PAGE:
Researchers receive $600,000 to study poultry-carried pathogens and prevention strategies in Mozambique

Woodruff Health Sciences Center | Dec. 10, 2018

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Melva Robertson
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While the link between animal feces and human health has not been well quantified, it is likely substantial, and low-income countries tend to have high rates of both poultry production (domestic and industrial) and diarrheal diseases.

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Researchers at the Emory Rollins School of Public Health have received a three-year, $600,000 dollar grant from the Bill & Melinda Gates Foundation for a project entitled Chicken Exposures and Enteric Pathogens in Children Exposed through Environmental Pathways (ChEEP ChEEP) examining the link between poultry production in low-income settings and enteric diseases in children under age 5.

Led by Karen Levy, PhD, MPH, and Matthew Freeman, PhD, MPH, the study aims to identify key points of exposure to poultry-associated pathogens, such as those carried by animal feces, and develop potential intervention strategies to limit future exposure.  While the link between animal feces and human health has not been well quantified, it is likely substantial, and low-income countries tend to have high rates of both poultry production (domestic and industrial) and diarrheal diseases.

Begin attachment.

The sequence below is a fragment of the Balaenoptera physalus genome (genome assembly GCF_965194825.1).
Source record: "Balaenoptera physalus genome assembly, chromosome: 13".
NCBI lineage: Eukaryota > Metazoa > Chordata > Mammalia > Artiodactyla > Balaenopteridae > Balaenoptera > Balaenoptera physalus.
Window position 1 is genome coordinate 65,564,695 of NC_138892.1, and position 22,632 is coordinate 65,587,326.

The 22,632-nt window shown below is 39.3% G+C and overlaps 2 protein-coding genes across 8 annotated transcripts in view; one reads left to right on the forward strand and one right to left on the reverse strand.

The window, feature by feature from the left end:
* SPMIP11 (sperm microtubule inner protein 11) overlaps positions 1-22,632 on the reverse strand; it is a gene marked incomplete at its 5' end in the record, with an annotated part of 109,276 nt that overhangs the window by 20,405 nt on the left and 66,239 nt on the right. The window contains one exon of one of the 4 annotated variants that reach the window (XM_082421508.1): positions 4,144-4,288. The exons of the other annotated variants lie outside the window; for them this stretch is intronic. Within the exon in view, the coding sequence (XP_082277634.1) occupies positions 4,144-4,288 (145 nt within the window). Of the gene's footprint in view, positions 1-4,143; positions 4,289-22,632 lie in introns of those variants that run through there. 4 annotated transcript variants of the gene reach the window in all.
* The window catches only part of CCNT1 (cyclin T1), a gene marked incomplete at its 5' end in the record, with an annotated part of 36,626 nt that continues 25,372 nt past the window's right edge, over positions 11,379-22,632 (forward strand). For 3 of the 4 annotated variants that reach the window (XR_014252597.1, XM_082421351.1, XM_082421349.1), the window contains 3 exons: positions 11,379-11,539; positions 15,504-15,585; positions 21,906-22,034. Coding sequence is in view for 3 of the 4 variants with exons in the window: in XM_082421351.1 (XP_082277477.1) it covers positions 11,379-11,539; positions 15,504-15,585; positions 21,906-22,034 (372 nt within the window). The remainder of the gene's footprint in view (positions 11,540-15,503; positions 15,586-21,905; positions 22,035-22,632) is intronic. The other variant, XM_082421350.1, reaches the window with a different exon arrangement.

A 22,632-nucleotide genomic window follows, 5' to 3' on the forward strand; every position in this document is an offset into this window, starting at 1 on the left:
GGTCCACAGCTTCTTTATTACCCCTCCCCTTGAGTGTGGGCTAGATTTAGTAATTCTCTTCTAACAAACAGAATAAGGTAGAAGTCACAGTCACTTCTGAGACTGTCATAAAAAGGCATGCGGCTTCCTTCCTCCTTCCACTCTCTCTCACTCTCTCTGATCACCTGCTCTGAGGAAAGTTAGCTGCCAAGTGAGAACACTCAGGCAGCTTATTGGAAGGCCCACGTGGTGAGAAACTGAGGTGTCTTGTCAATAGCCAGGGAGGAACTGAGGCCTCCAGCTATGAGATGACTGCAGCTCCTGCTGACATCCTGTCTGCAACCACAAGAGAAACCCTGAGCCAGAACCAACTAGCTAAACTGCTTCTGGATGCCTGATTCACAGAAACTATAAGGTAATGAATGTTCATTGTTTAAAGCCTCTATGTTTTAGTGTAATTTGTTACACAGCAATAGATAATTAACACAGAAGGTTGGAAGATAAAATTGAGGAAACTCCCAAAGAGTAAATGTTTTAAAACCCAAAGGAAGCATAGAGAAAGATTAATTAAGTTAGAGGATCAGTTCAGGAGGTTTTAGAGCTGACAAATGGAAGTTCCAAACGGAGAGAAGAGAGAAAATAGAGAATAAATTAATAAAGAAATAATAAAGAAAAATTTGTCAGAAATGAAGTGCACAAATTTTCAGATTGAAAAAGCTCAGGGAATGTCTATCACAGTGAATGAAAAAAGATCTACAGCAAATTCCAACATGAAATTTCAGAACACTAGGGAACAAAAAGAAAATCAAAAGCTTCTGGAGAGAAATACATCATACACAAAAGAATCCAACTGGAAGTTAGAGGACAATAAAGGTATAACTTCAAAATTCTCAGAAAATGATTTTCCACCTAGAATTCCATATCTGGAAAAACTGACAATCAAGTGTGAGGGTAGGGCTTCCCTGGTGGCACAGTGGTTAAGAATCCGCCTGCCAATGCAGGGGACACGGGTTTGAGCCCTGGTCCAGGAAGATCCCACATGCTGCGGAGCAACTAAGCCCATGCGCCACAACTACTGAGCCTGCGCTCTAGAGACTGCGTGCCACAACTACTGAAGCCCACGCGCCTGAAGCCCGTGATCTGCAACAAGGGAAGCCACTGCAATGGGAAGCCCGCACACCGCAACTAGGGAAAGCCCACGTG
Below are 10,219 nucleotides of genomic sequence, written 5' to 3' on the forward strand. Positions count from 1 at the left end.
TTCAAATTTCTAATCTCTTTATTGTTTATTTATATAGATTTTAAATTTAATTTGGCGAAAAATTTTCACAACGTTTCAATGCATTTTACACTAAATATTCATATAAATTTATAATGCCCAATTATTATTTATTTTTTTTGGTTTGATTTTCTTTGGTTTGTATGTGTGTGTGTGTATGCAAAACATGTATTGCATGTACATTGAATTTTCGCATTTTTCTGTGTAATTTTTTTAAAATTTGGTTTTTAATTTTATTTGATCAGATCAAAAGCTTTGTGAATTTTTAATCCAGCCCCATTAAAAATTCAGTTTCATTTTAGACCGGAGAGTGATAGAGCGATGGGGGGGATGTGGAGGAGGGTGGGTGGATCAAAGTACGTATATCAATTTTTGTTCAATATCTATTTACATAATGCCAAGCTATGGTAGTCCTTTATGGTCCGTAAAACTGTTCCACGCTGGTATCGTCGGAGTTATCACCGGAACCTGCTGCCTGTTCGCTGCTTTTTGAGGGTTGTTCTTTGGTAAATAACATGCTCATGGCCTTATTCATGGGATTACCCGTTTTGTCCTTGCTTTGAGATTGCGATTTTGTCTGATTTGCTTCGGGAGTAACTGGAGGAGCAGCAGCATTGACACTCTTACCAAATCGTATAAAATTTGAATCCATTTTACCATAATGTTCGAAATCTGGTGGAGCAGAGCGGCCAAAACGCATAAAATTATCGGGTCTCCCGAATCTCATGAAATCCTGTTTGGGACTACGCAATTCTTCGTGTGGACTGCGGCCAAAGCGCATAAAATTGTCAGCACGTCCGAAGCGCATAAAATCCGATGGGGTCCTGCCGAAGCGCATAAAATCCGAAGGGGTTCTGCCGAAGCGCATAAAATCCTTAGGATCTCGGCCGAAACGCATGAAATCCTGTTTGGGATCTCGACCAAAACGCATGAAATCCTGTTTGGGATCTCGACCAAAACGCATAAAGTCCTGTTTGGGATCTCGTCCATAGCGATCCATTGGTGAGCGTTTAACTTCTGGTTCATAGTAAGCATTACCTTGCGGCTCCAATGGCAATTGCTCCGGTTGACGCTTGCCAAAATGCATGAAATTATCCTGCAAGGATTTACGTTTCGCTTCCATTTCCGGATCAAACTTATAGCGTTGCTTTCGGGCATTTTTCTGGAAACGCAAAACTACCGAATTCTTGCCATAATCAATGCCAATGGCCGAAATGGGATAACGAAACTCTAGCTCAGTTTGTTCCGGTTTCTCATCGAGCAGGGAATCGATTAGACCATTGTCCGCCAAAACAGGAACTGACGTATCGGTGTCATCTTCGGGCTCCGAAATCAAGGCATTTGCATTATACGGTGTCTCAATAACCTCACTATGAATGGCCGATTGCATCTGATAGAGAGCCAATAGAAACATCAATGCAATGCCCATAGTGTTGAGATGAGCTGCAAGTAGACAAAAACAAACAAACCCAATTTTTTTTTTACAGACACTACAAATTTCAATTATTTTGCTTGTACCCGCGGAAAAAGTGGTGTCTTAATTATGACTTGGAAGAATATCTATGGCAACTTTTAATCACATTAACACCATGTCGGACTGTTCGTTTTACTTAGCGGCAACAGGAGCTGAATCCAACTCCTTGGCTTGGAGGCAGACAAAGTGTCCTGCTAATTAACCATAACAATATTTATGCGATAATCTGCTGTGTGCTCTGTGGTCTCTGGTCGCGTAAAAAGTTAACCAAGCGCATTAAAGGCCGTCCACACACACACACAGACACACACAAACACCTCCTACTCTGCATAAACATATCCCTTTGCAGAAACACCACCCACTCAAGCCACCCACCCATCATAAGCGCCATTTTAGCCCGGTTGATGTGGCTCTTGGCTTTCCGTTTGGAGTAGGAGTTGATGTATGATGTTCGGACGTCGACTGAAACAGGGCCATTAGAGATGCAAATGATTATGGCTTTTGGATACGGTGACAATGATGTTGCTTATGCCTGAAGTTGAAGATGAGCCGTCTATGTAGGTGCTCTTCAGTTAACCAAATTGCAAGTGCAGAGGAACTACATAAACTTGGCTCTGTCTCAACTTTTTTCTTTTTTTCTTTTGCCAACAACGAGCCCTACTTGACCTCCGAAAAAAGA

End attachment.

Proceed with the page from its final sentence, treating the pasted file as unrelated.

“Several recent studies that improved water, sanitation and hygiene in low-income settings have failed to show health gains among children,” says Freeman. “This is possibly due to the importance of two frequent pathways of enteric infection not adequately addressed: exposure to animal feces and exposure to pathogens through the informal food systems.”

The majority of the research project will be conducted in Mozambique, a country where poultry agriculture is ubiquitous. Applying a mixed-methods approach, the researchers will look at the food production system, from egg importation to chicken waste and carcass disposal, and identify areas where risks to children are highest.

"Together, campylobacter and non-typhoidal salmonella are estimated to cause more than 100,000 deaths annually, and are responsible for about 14 percent of deaths due to diarrhea worldwide, most of which occur in children," says Levy. "Finding new ways to limit these infections by improving food safety in low-income settings could help make a dent to improve child health globally."